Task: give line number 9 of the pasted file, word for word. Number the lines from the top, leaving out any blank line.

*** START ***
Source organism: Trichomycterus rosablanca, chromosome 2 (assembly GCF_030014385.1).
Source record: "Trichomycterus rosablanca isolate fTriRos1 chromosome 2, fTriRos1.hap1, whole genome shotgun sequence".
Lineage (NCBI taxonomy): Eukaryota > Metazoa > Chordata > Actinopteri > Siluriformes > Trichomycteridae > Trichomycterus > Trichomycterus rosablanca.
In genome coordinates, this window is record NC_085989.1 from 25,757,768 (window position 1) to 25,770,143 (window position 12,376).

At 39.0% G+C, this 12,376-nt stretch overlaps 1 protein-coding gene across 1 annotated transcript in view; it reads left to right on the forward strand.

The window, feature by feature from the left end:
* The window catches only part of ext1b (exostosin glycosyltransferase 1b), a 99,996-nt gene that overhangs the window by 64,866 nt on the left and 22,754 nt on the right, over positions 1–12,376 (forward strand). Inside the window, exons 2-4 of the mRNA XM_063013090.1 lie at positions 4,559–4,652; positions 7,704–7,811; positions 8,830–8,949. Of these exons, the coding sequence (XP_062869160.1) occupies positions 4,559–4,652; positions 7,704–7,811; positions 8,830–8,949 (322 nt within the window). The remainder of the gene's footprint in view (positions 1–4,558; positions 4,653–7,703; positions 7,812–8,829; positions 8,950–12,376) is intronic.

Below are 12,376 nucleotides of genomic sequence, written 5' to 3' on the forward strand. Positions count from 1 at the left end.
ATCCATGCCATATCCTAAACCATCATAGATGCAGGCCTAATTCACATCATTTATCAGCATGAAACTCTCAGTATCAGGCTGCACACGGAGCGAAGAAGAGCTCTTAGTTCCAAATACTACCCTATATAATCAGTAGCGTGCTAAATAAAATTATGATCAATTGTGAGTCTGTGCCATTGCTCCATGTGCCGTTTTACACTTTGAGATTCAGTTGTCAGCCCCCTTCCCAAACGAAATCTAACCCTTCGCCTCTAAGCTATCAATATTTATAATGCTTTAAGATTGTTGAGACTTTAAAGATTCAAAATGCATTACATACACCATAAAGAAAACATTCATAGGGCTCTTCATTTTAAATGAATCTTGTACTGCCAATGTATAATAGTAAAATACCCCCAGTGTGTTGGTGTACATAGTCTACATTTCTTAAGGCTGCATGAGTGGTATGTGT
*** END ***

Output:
ATCCATGCCATATCCTAAACCATCATAGATGCAGGCCTAATTCACATCATTTATCAGCATGAAACTCTCAGTATCAGGCTGCACACGGAGCGAAGAAGAGCTCTTAGTTCCAAATACTACCCTATATAATCAGTAGCGTGCTAAATAAAATTATGATCAATTGTGAGTCTGTGCCATTGCTCCATGTGCCGTTTTACACTTTGAGATTCAGTTGTCAGCCCCCTTCCCAAACGAAATCTAACCCTTCGCCTCTAAGCTATCAATATTTATAATGCTTTAAGATTGTTGAGACTTTAAAGATTCAAAATGCATTACATACACCATAAAGAAAACATTCATAGGGCTCTTCATTTTAAATGAATCTTGTACTGCCAATGTATAATAGTAAAATACCCCCAGTGTGTTGGTGTACATAGTCTACATTTCTTAAGGCTGCATGAGTGGTATGTGT